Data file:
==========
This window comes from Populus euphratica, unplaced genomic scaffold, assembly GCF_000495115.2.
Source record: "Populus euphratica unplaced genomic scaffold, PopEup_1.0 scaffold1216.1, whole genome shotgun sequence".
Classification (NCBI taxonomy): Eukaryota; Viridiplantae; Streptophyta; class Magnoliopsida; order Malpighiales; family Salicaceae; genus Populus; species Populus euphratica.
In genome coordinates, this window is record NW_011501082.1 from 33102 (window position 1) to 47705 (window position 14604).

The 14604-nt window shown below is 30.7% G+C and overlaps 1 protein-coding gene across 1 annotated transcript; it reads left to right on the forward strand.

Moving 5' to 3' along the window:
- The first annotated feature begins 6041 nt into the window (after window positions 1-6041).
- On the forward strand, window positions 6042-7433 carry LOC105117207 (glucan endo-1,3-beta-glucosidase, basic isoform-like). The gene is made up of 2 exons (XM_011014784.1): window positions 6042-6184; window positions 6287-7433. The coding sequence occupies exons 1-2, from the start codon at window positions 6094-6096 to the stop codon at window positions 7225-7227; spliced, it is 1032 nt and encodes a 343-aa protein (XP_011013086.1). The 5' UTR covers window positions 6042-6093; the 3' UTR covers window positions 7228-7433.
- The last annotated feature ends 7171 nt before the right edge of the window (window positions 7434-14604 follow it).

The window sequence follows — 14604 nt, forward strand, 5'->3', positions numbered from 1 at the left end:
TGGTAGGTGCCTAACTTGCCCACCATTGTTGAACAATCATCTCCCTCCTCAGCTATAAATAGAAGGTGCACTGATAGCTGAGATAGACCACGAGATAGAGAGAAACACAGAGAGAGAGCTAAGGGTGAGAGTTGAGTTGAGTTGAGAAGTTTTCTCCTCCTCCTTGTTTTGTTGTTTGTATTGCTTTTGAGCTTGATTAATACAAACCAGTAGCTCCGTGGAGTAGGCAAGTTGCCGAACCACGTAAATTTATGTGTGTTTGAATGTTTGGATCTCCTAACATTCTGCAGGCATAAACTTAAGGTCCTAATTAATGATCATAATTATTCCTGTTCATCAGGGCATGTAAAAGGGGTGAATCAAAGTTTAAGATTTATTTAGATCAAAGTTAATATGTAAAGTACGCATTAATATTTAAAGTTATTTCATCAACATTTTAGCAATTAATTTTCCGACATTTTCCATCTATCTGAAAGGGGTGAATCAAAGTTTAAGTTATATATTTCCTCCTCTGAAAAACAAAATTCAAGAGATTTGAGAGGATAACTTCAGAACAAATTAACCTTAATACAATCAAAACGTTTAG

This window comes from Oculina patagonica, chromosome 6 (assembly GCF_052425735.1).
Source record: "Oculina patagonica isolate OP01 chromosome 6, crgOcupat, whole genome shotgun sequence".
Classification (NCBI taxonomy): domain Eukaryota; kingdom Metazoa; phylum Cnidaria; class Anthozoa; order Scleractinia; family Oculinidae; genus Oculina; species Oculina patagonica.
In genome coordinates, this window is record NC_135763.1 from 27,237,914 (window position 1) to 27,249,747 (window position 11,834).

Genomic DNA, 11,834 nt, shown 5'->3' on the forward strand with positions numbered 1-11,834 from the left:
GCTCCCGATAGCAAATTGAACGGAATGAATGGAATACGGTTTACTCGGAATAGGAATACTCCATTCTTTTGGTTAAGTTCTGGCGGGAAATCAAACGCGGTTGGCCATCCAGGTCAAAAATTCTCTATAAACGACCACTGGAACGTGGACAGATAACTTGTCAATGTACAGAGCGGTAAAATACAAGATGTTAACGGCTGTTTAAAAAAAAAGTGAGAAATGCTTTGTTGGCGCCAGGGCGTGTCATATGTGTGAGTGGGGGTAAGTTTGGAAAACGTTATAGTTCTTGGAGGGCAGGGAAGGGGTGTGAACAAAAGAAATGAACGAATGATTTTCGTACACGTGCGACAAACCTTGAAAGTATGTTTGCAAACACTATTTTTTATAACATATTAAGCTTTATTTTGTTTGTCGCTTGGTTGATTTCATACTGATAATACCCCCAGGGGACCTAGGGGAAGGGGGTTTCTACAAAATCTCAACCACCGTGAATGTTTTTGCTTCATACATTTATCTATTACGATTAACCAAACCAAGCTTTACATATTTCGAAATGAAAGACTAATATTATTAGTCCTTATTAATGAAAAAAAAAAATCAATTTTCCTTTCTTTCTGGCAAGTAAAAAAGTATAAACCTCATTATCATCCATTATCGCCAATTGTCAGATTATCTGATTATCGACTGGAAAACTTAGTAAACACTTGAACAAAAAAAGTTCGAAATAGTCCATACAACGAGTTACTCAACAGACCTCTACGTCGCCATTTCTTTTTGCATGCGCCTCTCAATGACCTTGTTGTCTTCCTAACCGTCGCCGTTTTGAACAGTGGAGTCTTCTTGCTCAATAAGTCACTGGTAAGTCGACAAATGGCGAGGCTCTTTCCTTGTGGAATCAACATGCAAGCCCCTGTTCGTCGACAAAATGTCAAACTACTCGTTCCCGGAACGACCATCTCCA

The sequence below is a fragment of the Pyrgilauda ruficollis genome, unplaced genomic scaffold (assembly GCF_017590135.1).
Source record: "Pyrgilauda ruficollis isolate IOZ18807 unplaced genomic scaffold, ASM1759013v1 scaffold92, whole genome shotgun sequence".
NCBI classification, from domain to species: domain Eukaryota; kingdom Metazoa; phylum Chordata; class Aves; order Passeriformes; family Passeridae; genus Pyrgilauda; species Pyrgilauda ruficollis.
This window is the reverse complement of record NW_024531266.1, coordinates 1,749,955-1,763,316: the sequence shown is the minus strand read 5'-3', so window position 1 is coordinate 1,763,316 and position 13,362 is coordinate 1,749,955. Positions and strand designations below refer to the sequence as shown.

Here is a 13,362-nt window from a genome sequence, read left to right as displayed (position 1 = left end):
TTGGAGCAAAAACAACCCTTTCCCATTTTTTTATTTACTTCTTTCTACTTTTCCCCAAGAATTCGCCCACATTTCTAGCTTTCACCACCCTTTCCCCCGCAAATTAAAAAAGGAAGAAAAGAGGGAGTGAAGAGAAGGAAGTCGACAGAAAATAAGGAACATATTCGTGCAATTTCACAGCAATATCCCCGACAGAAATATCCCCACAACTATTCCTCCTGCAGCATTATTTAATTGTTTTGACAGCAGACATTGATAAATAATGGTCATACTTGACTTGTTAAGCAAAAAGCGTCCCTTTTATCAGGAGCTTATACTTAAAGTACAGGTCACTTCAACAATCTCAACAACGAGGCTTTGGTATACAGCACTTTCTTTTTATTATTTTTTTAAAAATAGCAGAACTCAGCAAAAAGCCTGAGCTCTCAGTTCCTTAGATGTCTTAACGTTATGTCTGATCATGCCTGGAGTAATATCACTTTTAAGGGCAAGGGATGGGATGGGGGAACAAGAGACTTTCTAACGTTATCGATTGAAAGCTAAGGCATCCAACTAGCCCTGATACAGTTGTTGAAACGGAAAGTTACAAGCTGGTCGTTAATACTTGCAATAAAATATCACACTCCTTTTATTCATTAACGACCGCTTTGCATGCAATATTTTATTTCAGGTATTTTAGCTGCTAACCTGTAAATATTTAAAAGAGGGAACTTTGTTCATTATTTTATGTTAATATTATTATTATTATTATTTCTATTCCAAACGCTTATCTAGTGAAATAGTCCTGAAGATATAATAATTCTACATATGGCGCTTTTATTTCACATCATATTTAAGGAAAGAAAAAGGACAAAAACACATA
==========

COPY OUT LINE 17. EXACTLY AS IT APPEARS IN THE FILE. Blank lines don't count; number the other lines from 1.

GCTCCCGATAGCAAATTGAACGGAATGAATGGAATACGGTTTACTCGGAATAGGAATACTCCATTCTTTTGGTTAAGTTCTGGCGGGAAATCAAACGCGGTTGGCCATCCAGGTCAAAAATTCTCTATAAACGACCACTGGAACGTGGACAGATAACTTGTCAATGTACAGAGCGGTAAAATACAAGATGTTAACGGCTGTTTAAAAAAAAAGTGAGAAATGCTTTGTTGGCGCCAGGGCGTGTCATATGTGTGAGTGGGGGTAAGTTTGGAAAACGTTATAGTTCTTGGAGGGCAGGGAAGGGGTGTGAACAAAAGAAATGAACGAATGATTTTCGTACACGTGCGACAAACCTTGAAAGTATGTTTGCAAACACTATTTTTTATAACATATTAAGCTTTATTTTGTTTGTCGCTTGGTTGATTTCATACTGATAATACCCCCAGGGGACCTAGGGGAAGGGGGTTTCTACAAAATCTCAACCACCGTGAATGTTTTTGCTTCATACATTTATCTATTACGATTAACCAAACCAAGCTTTACATATTTCGAAATGAAAGACTAATATTATTAGTCCTTATTAATGAAAAAAAAAAATCAATTTTCCTTTCTTTCTGGCAAGTAAAAAAGTATAAACCTCATTATCATCCATTATCGCCAATTGTCAGATTATCTGATTATCGACTGGAAAACTTAGTAAACACTTGAACAAAAAAAGTTCGAAATAGTCCATACAACGAGTTACTCAACAGACCTCTACGTCGCCATTTCTTTTTGCATGCGCCTCTCAATGACCTTGTTGTCTTCCTAACCGTCGCCGTTTTGAACAGTGGAGTCTTCTTGCTCAATAAGTCACTGGTAAGTCGACAAATGGCGAGGCTCTTTCCTTGTGGAATCAACATGCAAGCCCCTGTTCGTCGACAAAATGTCAAACTACTCGTTCCCGGAACGACCATCTCCA